Normally DMCAs come straight from the publisher but I'm trying to look for other avenues for other authors.
Okay, do I really have to tell you that stealing isn’t good?
Here’s the thing: Authors don’t make all that much money. Sure, there are some out there doing very well for themselves, but on average, they’re living below the breadline. As one 2016 study revealed, the average annual earnings for British authors are about £12,500, which is well below the minimum average. A report by the Authors’ Licensing and Collecting Society, published last year, showed that median earnings had plummeted to under £10,500 a year in the UK, with women earning about 75% of what men do. Not only does this put a hell of a lot of people in poverty, it risks making the already old white male posh world of publishing even less inclusive because it means few can actually afford to write, and it further devalues the arts.
One of the driving forces behind this ‘elitism’ bad faith cry is the notion that artists should just be grateful that they ever get to write, paint, craft, and so on. You’re doing what you love and that’s worth more than mere money, right? It’s just too far for you to claim you should be fairly compensated for your full-time job. Hell, I don’t even write books and I hear this claim all the damn time. You’re a Writer. You don’t need money. The sheer entitlement at the heart of this is staggering.
But then there’s OceanofPDFs’ claims that what they are doing is somehow beneficial to the world. They’re making literature accessible to those who don’t have the money or means to read these titles. They’re providing authors with readers! They’re making culture more open to the world, including developing countries! Surely that is worth a hit in your sales?
It’s true that Amazon isn’t accessible to many countries and that it can be frustrating if your favourite author’s latest isn’t available where you live. Been there, done that. But let’s not pretend that your hunt for an illegal copy of said title is done out of altruism or some benefit to the author. Do you know what happens to authors whose work is illegally downloaded like this? Their advances get chopped to pieces because publishers see those drops in sales and decide to invest less in them. That series you loved so much that you had to pirate it on day one? It probably won’t get finished because the publishers see those low sales and think nobody is reading. We can all pretend that the perfect book pirate is a book loving child who doesn’t have the money or means to read their beloved authors’ newest, but the reality is that most of these people are readers who can afford the books, who have easy access to them, and who probably have libraries nearby, and they just choose to not pay.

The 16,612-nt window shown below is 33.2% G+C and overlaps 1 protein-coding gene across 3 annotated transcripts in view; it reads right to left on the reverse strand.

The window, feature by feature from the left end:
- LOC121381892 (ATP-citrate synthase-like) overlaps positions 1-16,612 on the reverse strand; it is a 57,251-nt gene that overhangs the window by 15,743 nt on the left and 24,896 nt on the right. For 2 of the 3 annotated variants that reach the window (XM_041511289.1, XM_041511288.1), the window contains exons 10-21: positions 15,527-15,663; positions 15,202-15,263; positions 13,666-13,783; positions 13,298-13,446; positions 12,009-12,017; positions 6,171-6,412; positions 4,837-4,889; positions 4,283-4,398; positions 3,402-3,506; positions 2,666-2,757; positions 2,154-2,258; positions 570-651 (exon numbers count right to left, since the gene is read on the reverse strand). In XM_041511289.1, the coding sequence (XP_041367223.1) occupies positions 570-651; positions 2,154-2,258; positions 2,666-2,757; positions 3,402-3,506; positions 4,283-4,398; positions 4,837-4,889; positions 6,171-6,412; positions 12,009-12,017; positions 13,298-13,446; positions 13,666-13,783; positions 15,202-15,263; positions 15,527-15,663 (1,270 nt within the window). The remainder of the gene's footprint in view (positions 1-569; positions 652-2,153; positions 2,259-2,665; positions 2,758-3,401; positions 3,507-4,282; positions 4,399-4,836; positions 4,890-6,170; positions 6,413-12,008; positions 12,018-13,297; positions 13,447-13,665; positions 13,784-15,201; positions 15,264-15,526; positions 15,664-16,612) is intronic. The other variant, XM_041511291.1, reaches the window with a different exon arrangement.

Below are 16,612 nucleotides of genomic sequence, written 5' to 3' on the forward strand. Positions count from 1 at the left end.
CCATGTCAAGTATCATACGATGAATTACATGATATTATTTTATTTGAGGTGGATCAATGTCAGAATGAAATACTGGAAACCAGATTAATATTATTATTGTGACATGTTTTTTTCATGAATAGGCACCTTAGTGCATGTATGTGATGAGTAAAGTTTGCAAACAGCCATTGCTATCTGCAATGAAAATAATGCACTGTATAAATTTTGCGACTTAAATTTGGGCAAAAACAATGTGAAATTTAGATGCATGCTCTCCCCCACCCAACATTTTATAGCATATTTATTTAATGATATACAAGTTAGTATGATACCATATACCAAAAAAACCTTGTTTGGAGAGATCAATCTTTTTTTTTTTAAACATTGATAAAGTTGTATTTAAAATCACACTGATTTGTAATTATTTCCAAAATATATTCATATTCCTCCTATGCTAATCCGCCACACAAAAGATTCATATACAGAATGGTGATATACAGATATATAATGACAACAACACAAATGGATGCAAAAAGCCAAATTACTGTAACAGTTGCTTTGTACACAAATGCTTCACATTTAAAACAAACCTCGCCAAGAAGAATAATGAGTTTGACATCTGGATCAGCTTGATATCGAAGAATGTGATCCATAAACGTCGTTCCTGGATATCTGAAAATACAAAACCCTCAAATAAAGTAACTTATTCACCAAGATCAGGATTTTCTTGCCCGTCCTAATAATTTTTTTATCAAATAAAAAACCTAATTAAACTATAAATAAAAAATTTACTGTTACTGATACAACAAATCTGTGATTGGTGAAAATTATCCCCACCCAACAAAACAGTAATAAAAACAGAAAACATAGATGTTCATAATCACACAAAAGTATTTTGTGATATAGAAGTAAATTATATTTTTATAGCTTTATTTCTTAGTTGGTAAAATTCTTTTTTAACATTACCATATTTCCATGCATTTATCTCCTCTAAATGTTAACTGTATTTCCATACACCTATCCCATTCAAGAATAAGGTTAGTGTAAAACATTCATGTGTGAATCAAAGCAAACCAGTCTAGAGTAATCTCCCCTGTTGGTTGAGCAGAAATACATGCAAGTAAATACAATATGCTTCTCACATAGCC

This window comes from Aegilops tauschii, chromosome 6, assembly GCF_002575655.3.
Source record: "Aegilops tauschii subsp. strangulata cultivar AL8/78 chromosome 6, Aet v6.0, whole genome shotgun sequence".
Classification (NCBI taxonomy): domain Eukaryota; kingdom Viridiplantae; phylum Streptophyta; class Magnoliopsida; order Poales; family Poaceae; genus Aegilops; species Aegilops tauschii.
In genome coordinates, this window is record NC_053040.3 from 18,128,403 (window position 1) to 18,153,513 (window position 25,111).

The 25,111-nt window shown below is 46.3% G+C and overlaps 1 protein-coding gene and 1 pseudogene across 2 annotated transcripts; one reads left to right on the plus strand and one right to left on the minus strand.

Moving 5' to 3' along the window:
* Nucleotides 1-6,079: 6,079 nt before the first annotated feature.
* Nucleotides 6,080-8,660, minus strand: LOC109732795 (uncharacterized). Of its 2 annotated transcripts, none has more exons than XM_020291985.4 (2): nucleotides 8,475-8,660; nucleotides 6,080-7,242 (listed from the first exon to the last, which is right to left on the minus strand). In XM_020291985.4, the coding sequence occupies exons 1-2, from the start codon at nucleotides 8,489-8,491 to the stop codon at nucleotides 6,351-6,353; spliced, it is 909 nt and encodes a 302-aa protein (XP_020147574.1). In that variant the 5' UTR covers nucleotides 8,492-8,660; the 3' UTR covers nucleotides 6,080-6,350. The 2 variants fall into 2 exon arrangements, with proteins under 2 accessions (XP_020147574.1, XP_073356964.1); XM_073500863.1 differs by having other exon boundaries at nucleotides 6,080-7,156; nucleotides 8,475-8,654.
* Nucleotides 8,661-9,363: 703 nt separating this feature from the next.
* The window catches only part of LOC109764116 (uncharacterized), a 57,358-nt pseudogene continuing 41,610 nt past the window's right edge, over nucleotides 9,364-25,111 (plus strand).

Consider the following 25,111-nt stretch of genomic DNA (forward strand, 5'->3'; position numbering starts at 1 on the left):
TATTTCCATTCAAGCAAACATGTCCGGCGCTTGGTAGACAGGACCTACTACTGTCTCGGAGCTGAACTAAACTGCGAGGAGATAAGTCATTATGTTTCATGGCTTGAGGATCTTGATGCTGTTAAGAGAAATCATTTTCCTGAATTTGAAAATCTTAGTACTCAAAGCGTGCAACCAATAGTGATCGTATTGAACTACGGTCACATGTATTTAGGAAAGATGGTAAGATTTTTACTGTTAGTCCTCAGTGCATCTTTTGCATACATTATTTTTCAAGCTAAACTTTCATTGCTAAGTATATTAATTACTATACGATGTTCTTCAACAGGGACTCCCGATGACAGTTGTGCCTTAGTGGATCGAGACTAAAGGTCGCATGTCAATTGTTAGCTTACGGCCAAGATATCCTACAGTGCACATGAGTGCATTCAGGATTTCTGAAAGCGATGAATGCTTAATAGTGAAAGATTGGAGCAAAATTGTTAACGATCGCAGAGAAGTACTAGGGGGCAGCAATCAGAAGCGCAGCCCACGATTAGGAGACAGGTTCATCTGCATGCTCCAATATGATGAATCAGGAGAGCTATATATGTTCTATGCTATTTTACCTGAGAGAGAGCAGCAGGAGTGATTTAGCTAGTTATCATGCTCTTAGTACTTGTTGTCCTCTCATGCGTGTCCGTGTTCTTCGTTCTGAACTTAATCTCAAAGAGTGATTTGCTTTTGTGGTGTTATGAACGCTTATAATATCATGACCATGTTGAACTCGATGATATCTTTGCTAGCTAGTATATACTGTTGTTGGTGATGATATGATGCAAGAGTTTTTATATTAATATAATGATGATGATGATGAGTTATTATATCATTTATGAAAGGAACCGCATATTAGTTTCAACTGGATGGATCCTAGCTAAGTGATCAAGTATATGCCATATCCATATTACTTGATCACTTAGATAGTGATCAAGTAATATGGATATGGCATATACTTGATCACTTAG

There are bigger factors at play here, of course. The decreasing investment in local libraries doesn’t help. The consistent devaluing of culture and the arts in our society by government and media only further fuels this entitlement, as does the prevailing image of an artistic career being a luxury rather than an accessible reality. There’s a lot of work that needs to be done, but let’s not pretend that book piracy is the Robin Hood freedom fighting cry of a wider systemic problem.